Rooska East standing stone

But we did visit the same ruin of a small farmhouse on the north side of the ridge. Incredible to think that someone eked out a living so high up. Although only a few broken down walls remain, the poignancy of the site comes from what was once a garden by the house, with thorn trees still bravely clinging on.

Further on are the remains of booleys – small huts used by the young people sent to mind the cattle on the high ground during the summer. Perhaps the little farmhouse was part of that endeavour.

Robert and John inspect the little ruined farmhouse

Robert and John inspect the little ruined farmhouse

Running along the ridge and crisscrossing the mountain are the remains of old stone walls. Impossible to tell how long ago they may have been first built, or how recently they functioned to separate pastures.

Walls, Summer

Walls, winterIn November the dominant colours are the blond of the grasses (called fionán, pronounced fyuh-nawn) and the amber, brown and honey tones of the bracken and heather, interspersed with the greenery of gorse and pasture. Although visually stunning, the predominance of the fionán (properly called Purple Moor Grass) and bracken have a less positive underlying meaning. They take hold where the hillside has been set on fire time and again. The fires that we often see here are supposedly to control the gorse and increase grazing for sheep, but in fact according to Birdwatch Ireland, repeat burning “has led to a loss of cover (protection) for Red Grouse…depletes moorland fauna, and can lead to soil acidification, leaching and thus soil degradation.”

In summer, it’s all green but the wild flowers provide bursts of colour.

In November, the only wild colour to be found came from a yellow brain fungus on a dead gorse trunk. Yes, it’s really called that, and is normally yellow but darkens after dry weather. It’s not feeding on the gorse, apparently, but on other fungus that is feeding on the wood. Charming.

Yellow brain fungus on gorse?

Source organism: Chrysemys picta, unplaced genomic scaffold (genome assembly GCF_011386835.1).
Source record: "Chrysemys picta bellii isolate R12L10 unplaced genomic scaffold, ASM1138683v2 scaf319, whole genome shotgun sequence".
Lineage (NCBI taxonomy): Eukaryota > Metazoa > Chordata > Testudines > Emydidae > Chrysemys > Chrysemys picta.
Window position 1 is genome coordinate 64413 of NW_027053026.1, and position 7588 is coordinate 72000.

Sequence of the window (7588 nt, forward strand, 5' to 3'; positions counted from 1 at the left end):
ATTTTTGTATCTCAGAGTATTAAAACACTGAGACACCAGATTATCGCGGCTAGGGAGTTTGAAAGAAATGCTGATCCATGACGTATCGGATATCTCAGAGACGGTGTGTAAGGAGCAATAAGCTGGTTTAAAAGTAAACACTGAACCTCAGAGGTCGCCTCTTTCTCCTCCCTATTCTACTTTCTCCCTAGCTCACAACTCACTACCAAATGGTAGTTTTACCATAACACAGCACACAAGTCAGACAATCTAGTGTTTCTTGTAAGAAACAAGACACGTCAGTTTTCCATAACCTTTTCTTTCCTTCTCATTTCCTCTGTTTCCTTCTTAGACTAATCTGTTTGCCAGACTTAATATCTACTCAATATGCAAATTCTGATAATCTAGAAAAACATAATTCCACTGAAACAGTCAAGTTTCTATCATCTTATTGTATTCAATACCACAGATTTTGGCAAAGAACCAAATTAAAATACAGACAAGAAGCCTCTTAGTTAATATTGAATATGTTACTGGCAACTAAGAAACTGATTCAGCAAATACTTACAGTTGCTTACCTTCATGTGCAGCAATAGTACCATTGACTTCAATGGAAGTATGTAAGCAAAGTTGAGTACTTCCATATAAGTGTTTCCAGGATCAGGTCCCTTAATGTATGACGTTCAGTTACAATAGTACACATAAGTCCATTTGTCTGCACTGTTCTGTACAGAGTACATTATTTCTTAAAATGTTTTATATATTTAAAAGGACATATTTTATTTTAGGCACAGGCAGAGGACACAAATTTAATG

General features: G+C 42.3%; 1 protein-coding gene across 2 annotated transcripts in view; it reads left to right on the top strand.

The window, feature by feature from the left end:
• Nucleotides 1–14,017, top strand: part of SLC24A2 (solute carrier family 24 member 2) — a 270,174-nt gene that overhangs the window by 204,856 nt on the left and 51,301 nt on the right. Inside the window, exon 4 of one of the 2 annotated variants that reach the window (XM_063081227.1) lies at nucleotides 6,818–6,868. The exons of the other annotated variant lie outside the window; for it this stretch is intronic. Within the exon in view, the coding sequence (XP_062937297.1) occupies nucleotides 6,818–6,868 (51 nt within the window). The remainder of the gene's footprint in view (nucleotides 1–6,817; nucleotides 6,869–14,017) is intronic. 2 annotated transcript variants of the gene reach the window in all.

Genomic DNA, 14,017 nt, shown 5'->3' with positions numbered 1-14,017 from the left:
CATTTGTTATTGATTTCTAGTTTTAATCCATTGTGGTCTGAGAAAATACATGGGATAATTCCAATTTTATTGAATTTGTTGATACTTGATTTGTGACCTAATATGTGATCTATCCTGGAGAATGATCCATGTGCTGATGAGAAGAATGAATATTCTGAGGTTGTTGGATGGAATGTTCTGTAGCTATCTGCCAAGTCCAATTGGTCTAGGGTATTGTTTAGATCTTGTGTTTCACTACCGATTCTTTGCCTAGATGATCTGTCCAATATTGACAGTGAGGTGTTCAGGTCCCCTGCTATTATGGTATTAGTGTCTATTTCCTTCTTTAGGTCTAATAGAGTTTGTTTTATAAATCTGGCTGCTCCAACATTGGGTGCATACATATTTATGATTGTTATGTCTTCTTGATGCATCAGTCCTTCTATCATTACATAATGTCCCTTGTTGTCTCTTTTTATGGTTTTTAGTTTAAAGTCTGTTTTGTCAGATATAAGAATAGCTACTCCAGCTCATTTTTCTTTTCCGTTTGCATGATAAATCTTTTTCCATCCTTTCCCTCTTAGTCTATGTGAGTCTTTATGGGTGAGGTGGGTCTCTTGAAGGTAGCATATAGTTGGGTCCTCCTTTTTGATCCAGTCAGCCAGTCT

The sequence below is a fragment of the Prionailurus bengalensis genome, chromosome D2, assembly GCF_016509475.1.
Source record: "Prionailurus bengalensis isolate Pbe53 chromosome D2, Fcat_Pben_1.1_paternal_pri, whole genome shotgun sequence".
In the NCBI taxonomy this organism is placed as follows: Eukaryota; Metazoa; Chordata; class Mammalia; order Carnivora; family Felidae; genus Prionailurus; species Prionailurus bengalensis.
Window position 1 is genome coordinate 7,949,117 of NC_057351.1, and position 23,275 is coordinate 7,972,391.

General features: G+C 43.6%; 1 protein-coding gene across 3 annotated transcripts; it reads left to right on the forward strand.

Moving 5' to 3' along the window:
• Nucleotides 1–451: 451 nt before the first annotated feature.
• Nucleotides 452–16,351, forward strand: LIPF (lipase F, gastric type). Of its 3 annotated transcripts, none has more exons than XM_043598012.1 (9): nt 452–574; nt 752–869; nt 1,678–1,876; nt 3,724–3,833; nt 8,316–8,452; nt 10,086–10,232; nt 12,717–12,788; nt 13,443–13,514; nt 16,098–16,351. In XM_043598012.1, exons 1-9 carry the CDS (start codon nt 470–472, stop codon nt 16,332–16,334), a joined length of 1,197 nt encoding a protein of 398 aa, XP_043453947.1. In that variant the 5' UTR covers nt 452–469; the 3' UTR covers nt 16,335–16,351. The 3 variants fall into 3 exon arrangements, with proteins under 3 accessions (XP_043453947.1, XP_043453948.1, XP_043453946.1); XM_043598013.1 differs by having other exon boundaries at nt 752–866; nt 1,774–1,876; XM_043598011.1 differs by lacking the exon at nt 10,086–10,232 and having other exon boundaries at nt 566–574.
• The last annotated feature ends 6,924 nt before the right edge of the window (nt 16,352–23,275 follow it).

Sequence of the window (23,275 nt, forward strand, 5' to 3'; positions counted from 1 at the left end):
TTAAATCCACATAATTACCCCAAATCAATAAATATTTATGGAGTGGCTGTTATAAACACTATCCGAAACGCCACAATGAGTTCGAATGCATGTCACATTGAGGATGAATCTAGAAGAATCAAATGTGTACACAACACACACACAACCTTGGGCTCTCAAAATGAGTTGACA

Do the walk, any time of year. Then show the photos to your friends and watch them make plans for a trip to West Cork. Or should we just keep this our secret?

Contemplating the route

Mount Corrin Walk

View from the cairn, Mount Corrin

View from the cairn, Mount Corrin

Walks that get you up to high places with panoramic views are terrific – especially when you don’t have to start at sea level! One such West Cork walk is Mount Corrin. Despite being on The Mizen, it’s part of the Sheep’s Head Walks system, which means it’s accessible and perfectly waymarked.

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The whole Mount Corrin loop walk is a 17km marathon and definitely not for the faint-hearted. But faint-hearted is exactly what we are, so we have chosen an option that can be easily accomplished on a pleasant afternoon – about a 5 km round trip. Some of these photographs are from a spring walk, and some from a fine autumn day.

From the trail - the Sheep's Head

From the trail – looking across at the Sheep’s Head

Wear good boots and bring a camera but leave the dog at home as no dogs are allowed on the Sheep’s Head Way. And if you do want to do the Big Walk, we highly recommend you pick up a copy of Walking the Sheep’s Head Way by Amanda Clarke. She and Peter have brought out a Second Edition that includes all the loop walks and they do a fabulous job of describing the whole route and provide wonderful photographs of what you can expect.

This curious little monument is right beside the parking spot

This curious little monument is right beside the parking spot

Our starting point is at a high point about half way between Durrus and Ballydehob. Drive out of Ballydehob via the road between Antonio’s Restaurant and Vincent Coghlan’s pub – that’s the Rathruane Road. About 3 km along this road you will come to a crossroads – turn right. Take the first turn left on that road and it will bring you up to the top of a hill. Once you cross over the top and start the descent on the other side you will see the waters of Dunmanus Bay ahead and to the left and a pull-out for parking on the right.

One of West Cork's most scenic parking spots

One of West Cork’s most scenic parking spots

This is your starting point – look back and you will see the way marked trail about 50ms back up the hill, running alongside a forestry plantation. It’s also your ending point: our walk will take you up to the summit and back.

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If you’re approaching from Durrus, take the R591 out of the village. Take the first turn left then the first right and follow the road to the summit. These are small country roads – be prepared to pull over or even reverse when you encounter other traffic.

Example of 'other traffic'

Example of ‘other traffic’

Once you set out, the first point of interest is what is described in the National Monuments inventory as a ‘megalithic structure’ and which looks likely to be a wedge tomb, although it is hard to be definitive about it. Whatever it is, it’s man made and intriguing.

A wedge tomb?

A wedge tomb?

You can see the cairn ahead – your destination.

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Before you get to it there is a row of standing stones. These ones are not marked on the NM inventory but it’s difficult to see what they could be other than a stone alignment. A final push now gets you to the cairn and to those panoramic views we mentioned.